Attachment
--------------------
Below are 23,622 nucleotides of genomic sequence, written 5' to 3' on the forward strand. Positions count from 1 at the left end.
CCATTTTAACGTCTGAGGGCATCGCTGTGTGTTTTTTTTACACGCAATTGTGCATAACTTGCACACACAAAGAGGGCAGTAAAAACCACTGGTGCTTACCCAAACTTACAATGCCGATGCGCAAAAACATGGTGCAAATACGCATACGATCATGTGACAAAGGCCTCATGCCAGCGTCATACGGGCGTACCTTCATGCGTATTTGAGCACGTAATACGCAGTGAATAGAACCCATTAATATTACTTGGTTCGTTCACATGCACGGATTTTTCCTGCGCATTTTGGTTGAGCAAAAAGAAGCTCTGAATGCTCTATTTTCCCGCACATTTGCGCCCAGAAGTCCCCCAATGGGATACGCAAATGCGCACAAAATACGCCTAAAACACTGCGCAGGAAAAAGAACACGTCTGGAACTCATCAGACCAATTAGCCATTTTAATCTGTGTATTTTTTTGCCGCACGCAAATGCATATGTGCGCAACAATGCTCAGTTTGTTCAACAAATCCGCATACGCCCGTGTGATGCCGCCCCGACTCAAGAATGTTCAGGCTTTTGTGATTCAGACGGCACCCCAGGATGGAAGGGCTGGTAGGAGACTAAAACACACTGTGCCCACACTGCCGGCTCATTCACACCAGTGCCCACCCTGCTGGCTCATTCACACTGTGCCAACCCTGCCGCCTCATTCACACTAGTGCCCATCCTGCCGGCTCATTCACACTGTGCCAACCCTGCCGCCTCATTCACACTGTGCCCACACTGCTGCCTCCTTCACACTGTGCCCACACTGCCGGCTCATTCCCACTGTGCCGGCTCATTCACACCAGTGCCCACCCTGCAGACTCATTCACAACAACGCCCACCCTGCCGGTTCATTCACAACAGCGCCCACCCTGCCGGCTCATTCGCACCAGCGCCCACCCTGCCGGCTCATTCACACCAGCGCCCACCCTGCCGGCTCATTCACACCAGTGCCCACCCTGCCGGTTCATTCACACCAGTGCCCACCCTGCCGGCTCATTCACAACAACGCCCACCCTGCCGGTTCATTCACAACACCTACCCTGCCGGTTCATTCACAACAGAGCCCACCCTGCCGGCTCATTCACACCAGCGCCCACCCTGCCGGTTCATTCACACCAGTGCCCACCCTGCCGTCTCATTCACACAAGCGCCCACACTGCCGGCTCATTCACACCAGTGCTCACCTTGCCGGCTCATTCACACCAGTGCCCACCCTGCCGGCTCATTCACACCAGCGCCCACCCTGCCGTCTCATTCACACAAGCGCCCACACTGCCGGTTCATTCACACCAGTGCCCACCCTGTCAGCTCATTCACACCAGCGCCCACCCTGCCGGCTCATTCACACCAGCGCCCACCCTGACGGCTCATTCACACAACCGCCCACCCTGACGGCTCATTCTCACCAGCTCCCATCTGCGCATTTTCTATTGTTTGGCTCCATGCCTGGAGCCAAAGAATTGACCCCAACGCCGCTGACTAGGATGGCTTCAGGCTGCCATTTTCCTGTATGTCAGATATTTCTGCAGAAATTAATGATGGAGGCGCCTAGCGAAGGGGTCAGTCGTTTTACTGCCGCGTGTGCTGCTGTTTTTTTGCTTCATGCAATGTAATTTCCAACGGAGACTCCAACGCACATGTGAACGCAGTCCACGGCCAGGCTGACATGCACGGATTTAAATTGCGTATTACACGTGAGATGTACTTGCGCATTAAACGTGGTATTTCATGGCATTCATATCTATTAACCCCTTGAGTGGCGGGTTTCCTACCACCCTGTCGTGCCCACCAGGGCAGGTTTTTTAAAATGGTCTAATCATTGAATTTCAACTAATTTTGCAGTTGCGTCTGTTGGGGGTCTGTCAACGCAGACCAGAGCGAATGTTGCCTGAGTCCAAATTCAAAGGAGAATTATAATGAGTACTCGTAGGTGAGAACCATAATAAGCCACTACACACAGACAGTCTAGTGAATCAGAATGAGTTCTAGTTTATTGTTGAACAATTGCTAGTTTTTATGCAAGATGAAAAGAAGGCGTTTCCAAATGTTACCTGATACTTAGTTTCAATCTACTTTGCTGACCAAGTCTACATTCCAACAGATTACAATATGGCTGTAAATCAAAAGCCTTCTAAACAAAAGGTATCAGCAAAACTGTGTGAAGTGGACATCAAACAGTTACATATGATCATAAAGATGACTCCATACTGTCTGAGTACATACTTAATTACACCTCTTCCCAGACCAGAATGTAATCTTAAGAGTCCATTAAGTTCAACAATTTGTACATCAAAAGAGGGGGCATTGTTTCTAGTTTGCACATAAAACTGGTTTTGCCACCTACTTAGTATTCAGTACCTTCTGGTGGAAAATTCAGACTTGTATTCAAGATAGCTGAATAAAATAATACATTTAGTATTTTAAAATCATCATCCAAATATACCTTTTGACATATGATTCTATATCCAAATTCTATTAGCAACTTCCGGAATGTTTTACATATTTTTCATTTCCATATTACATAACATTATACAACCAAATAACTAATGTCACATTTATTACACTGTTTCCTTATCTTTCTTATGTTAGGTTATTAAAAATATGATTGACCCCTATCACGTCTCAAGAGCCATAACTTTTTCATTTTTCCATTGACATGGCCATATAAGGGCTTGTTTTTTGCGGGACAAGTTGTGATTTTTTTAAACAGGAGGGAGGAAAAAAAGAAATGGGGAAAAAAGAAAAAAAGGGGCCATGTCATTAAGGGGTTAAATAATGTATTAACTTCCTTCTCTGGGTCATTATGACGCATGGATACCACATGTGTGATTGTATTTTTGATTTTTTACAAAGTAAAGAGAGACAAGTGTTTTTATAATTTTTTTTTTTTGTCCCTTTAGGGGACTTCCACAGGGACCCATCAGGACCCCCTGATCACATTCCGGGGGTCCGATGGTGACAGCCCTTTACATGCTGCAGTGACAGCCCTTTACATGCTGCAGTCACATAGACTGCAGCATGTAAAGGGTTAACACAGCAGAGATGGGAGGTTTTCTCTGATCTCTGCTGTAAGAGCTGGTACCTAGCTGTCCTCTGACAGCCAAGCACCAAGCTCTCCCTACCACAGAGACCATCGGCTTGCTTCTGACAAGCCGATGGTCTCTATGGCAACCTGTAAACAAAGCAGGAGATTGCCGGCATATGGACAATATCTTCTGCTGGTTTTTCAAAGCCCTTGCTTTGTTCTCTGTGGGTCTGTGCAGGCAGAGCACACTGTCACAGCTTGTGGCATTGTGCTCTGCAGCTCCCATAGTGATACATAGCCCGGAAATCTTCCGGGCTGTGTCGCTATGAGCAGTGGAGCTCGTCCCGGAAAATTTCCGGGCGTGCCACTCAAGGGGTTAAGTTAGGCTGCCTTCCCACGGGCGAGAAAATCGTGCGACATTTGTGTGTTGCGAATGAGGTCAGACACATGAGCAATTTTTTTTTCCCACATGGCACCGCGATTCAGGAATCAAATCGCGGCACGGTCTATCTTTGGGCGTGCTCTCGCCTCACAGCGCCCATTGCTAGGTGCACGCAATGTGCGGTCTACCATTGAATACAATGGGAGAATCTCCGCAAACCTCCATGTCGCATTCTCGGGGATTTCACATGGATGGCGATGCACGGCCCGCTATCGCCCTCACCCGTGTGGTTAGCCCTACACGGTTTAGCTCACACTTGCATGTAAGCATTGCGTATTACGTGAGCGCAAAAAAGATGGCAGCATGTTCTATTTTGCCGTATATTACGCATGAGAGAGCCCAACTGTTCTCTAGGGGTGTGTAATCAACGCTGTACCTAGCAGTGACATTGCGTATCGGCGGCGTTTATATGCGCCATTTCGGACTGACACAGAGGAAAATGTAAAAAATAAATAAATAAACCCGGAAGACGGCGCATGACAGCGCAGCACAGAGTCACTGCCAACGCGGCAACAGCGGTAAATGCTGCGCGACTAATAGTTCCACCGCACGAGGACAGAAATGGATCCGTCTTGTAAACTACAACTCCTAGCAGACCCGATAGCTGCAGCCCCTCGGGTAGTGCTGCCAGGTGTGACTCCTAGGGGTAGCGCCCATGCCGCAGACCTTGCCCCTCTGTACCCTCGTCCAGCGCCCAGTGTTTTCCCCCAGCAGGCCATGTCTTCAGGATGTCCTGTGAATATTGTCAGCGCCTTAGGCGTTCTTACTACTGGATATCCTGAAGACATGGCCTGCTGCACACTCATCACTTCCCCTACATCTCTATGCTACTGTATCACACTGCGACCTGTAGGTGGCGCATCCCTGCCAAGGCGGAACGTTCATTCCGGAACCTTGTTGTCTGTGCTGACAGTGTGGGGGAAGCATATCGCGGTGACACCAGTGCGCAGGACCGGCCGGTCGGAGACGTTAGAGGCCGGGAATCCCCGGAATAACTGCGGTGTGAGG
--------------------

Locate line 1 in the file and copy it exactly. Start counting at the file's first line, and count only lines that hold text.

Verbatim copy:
Below are 23,622 nucleotides of genomic sequence, written 5' to 3' on the forward strand. Positions count from 1 at the left end.